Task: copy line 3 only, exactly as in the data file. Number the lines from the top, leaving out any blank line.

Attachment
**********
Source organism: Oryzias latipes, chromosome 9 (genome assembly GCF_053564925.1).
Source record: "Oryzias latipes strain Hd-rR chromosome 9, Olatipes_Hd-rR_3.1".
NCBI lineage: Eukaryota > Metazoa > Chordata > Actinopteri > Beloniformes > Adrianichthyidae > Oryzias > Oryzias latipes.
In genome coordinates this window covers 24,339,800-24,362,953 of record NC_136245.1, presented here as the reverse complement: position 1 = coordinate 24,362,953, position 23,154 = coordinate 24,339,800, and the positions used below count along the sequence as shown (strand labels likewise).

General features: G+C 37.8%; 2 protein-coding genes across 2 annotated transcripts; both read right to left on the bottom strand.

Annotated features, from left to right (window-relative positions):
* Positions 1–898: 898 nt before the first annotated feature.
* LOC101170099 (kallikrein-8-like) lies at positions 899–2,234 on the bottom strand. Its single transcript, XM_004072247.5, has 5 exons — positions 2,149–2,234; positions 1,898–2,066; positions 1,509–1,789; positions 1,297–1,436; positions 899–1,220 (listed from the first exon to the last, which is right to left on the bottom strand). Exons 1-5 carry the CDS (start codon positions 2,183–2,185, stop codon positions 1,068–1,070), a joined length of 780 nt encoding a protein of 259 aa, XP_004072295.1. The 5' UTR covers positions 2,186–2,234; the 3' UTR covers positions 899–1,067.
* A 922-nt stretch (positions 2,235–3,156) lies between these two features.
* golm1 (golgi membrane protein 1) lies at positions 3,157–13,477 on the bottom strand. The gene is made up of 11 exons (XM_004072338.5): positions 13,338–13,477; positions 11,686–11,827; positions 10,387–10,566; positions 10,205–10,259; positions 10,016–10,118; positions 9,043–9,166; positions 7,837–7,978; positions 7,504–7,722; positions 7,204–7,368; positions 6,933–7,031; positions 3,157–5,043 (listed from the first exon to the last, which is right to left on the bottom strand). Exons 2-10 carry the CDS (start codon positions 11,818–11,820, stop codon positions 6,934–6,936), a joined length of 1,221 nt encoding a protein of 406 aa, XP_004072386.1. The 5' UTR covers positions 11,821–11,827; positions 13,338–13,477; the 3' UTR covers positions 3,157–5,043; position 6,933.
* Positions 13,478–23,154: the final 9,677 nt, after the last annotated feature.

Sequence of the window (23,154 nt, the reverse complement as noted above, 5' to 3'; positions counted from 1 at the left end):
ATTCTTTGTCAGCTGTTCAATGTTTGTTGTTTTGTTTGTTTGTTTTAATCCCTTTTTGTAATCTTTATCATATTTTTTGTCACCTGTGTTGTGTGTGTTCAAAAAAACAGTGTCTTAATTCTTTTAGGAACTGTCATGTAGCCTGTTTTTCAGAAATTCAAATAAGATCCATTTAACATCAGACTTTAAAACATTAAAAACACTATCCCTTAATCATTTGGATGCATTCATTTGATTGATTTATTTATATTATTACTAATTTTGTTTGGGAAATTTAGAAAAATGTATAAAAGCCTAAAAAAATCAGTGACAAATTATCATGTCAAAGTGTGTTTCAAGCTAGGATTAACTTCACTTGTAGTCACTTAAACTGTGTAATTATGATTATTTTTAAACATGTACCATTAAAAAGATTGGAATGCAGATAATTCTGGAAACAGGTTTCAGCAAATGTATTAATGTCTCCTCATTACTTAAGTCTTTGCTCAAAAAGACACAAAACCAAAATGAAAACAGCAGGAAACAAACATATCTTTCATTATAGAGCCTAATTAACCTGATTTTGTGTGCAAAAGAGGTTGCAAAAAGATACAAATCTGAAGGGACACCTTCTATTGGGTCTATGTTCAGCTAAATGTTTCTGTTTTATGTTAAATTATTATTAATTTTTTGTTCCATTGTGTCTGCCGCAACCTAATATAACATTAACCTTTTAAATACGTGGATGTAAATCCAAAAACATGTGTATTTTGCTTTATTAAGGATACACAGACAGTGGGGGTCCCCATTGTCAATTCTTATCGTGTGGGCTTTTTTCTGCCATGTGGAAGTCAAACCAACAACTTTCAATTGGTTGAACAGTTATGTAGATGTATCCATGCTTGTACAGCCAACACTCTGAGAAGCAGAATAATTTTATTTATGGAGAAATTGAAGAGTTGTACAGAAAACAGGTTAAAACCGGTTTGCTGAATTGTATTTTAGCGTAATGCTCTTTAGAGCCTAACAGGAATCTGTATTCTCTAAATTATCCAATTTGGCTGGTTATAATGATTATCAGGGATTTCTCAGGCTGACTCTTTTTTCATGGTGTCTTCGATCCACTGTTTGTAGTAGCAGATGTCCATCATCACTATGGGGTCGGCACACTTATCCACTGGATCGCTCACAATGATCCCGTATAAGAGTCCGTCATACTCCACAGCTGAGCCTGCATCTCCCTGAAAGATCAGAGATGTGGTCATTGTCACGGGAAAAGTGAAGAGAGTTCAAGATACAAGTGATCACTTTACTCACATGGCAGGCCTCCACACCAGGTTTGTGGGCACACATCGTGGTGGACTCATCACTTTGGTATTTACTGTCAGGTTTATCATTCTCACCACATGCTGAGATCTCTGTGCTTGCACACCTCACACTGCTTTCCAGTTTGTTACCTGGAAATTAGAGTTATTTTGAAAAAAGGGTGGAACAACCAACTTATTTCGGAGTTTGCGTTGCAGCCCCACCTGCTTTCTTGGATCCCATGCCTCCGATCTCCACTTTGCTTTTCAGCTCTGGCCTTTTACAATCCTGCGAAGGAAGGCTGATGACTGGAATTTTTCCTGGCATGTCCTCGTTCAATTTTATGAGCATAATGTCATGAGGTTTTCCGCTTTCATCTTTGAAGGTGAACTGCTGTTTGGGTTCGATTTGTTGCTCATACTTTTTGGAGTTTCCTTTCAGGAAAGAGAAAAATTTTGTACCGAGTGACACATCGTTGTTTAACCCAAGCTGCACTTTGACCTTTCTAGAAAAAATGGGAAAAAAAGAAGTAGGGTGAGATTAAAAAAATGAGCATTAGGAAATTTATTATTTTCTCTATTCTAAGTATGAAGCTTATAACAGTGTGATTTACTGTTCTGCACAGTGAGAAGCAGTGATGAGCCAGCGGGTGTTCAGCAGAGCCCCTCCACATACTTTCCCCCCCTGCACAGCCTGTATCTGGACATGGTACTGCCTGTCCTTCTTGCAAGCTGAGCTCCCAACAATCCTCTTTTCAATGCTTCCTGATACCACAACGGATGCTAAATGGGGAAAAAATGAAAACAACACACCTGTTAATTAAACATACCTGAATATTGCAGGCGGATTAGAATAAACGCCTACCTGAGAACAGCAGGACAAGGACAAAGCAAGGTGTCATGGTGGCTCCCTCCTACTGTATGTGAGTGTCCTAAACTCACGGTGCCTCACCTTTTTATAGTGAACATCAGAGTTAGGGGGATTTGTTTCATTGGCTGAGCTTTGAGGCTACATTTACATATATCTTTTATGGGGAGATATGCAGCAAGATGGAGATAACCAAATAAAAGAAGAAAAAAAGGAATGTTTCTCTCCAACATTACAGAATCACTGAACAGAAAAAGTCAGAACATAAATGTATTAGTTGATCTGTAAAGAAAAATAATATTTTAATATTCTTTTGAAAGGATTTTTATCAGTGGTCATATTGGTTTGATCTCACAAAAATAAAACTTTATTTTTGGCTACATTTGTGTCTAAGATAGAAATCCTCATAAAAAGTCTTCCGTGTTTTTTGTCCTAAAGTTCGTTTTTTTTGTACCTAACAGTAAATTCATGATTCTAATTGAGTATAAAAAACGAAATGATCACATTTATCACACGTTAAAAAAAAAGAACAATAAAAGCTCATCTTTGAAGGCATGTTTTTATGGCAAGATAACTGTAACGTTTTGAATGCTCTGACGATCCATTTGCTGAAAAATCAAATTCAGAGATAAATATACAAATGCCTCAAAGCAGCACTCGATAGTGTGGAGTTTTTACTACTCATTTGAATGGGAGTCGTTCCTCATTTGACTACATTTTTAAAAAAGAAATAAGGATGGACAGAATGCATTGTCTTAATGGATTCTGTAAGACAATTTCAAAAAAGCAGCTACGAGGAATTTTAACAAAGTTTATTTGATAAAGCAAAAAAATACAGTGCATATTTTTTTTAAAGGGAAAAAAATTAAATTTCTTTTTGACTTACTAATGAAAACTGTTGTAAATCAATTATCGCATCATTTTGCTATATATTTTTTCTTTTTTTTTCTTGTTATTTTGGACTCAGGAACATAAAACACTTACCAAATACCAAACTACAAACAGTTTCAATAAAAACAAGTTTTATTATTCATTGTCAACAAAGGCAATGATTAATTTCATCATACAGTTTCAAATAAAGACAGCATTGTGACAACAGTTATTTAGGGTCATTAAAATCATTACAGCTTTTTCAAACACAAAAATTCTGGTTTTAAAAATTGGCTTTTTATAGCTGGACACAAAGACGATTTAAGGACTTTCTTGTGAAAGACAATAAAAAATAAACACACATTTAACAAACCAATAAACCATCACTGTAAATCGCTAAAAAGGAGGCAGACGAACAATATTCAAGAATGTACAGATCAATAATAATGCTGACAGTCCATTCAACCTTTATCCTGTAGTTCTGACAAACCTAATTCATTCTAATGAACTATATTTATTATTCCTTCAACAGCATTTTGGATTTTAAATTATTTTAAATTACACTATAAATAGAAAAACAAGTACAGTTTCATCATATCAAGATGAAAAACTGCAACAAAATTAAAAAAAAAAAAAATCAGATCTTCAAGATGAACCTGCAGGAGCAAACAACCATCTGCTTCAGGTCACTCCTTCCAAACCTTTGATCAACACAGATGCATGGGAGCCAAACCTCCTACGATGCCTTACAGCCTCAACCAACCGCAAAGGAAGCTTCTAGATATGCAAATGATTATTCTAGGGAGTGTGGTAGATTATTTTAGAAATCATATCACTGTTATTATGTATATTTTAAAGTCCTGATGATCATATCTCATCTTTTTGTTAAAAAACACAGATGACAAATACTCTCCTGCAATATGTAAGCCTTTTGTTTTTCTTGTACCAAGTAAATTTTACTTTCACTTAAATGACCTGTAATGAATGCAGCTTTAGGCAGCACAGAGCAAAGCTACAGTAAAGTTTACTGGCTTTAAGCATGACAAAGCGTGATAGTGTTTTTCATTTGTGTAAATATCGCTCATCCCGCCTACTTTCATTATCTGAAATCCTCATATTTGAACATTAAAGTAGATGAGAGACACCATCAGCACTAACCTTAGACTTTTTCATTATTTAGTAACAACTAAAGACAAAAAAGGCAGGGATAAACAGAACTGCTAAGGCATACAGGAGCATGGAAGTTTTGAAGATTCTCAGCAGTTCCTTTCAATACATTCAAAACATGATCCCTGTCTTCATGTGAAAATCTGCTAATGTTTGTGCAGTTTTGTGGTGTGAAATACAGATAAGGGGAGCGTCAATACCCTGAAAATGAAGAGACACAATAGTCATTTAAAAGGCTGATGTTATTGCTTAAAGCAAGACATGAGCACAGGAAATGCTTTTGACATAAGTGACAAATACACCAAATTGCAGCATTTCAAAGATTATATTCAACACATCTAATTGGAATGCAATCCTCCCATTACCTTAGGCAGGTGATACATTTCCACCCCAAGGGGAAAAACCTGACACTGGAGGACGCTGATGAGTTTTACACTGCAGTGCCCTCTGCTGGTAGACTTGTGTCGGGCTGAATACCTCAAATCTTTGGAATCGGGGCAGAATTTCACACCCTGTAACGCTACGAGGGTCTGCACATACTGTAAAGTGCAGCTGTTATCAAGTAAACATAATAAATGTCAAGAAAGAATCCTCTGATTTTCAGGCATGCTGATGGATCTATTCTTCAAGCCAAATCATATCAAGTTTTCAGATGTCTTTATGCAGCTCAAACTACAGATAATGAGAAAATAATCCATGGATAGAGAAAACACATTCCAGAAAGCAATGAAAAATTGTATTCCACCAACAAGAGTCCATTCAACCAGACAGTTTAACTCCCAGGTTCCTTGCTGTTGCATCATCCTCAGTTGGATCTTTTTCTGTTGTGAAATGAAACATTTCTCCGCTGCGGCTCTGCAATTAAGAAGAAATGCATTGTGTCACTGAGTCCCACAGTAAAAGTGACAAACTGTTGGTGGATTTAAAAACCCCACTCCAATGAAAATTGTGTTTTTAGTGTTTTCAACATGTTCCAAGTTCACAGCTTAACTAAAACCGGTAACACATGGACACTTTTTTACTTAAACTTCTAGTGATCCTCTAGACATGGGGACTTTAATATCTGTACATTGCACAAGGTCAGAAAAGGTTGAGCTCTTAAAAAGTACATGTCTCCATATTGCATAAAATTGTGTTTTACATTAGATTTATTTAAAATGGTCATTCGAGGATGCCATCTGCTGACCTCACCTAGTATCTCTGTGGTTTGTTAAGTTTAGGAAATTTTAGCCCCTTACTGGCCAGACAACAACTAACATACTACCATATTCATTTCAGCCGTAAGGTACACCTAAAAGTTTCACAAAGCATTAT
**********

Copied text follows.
NCBI lineage: Eukaryota > Metazoa > Chordata > Actinopteri > Beloniformes > Adrianichthyidae > Oryzias > Oryzias latipes.